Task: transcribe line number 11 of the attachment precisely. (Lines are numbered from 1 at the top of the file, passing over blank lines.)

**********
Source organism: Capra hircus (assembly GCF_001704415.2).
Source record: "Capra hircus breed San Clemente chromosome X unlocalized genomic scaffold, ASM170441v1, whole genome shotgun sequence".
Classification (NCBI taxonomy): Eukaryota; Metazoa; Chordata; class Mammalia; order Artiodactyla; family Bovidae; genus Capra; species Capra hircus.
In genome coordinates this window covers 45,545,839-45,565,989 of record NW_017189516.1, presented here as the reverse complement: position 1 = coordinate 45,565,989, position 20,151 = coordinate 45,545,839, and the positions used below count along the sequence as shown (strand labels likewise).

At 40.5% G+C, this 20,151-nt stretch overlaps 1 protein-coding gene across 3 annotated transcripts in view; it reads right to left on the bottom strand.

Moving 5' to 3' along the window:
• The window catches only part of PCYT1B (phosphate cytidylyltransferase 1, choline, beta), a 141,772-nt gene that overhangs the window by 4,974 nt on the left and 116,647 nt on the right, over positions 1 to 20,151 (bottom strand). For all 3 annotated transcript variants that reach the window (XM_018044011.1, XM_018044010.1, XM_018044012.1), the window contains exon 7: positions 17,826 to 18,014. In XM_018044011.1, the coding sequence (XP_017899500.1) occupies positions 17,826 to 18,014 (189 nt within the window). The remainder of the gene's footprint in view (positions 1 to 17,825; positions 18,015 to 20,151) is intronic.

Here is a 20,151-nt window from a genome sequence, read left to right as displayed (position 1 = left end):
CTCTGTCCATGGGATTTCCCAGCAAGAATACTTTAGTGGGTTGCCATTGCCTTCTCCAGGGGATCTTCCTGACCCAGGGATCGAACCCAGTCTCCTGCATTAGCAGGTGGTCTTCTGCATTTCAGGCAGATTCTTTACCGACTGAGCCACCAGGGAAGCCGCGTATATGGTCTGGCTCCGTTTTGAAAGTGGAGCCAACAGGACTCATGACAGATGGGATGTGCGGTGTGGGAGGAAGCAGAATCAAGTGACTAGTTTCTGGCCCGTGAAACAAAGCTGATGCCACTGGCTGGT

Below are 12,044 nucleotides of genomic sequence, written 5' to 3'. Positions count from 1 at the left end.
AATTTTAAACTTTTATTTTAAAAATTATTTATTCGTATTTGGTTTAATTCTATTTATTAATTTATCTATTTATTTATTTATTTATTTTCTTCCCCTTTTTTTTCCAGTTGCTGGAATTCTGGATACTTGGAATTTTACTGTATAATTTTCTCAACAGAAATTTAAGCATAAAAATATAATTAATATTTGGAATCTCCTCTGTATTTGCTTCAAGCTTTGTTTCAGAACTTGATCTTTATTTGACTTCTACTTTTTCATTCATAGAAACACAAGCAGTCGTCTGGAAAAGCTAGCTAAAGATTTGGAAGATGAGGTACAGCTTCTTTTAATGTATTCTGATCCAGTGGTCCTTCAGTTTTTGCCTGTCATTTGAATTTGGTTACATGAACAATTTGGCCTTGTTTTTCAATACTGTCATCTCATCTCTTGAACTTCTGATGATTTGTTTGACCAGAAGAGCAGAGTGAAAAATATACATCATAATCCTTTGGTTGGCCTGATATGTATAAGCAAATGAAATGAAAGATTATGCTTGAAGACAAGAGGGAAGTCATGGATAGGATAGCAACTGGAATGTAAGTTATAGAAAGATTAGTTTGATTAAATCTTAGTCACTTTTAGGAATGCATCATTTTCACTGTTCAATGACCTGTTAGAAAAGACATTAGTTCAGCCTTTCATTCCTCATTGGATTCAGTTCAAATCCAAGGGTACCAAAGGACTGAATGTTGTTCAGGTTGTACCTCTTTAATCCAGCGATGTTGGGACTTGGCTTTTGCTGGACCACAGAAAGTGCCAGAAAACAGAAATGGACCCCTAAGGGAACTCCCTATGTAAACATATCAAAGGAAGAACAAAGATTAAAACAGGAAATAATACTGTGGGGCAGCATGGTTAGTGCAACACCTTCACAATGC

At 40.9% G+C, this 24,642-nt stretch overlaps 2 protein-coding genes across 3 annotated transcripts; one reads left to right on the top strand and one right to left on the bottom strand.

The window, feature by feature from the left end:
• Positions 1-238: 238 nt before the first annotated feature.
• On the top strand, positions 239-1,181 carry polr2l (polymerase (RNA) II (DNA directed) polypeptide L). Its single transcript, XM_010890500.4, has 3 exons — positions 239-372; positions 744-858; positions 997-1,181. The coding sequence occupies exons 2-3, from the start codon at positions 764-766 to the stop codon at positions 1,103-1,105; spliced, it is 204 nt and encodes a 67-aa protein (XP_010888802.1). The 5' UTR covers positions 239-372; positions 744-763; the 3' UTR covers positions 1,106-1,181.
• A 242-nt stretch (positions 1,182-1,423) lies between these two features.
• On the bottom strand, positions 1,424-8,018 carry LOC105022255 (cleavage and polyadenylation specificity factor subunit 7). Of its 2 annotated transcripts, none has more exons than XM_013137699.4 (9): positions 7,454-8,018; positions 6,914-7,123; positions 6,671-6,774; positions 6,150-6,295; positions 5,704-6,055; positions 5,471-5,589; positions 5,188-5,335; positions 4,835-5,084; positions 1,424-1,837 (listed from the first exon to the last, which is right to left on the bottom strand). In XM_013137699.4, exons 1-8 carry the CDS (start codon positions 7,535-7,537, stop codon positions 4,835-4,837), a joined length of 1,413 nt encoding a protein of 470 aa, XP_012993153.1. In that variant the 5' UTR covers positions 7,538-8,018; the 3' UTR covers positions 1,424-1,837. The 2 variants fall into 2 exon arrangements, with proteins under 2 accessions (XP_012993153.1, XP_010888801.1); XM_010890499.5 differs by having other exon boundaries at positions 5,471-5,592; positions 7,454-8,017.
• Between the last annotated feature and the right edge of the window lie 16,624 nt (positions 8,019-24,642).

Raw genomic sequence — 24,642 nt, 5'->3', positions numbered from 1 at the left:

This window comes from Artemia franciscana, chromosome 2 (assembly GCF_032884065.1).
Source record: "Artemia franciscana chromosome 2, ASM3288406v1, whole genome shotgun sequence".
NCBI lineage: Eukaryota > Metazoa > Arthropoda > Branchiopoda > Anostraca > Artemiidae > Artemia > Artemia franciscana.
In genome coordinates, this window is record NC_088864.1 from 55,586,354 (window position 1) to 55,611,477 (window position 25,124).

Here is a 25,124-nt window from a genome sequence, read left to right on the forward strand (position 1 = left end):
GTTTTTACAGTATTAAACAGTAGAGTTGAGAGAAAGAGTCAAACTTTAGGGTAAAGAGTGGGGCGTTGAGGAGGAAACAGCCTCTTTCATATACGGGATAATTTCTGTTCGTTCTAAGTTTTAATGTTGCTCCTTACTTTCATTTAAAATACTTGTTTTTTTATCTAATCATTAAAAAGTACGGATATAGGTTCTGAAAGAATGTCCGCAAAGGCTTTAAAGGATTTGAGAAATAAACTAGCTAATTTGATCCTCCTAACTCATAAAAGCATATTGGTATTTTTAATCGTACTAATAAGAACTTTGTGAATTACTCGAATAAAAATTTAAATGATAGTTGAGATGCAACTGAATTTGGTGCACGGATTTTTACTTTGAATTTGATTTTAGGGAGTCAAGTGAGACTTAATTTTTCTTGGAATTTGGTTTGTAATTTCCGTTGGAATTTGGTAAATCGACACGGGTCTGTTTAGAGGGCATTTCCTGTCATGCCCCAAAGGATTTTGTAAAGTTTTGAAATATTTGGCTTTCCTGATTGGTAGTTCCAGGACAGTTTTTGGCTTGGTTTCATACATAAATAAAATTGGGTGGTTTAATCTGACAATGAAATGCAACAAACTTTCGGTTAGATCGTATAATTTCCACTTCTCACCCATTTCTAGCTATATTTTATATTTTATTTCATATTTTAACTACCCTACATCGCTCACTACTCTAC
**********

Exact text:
AATTTTAAACTTTTATTTTAAAAATTATTTATTCGTATTTGGTTTAATTCTATTTATTAATTTATCTATTTATTTATTTATTTATTTTCTTCCCCTTTTTTTTCCAGTTGCTGGAATTCTGGATACTTGGAATTTTACTGTATAATTTTCTCAACAGAAATTTAAGCATAAAAATATAATTAATATTTGGAATCTCCTCTGTATTTGCTTCAAGCTTTGTTTCAGAACTTGATCTTTATTTGACTTCTACTTTTTCATTCATAGAAACACAAGCAGTCGTCTGGAAAAGCTAGCTAAAGATTTGGAAGATGAGGTACAGCTTCTTTTAATGTATTCTGATCCAGTGGTCCTTCAGTTTTTGCCTGTCATTTGAATTTGGTTACATGAACAATTTGGCCTTGTTTTTCAATACTGTCATCTCATCTCTTGAACTTCTGATGATTTGTTTGACCAGAAGAGCAGAGTGAAAAATATACATCATAATCCTTTGGTTGGCCTGATATGTATAAGCAAATGAAATGAAAGATTATGCTTGAAGACAAGAGGGAAGTCATGGATAGGATAGCAACTGGAATGTAAGTTATAGAAAGATTAGTTTGATTAAATCTTAGTCACTTTTAGGAATGCATCATTTTCACTGTTCAATGACCTGTTAGAAAAGACATTAGTTCAGCCTTTCATTCCTCATTGGATTCAGTTCAAATCCAAGGGTACCAAAGGACTGAATGTTGTTCAGGTTGTACCTCTTTAATCCAGCGATGTTGGGACTTGGCTTTTGCTGGACCACAGAAAGTGCCAGAAAACAGAAATGGACCCCTAAGGGAACTCCCTATGTAAACATATCAAAGGAAGAACAAAGATTAAAACAGGAAATAATACTGTGGGGCAGCATGGTTAGTGCAACACCTTCACAATGC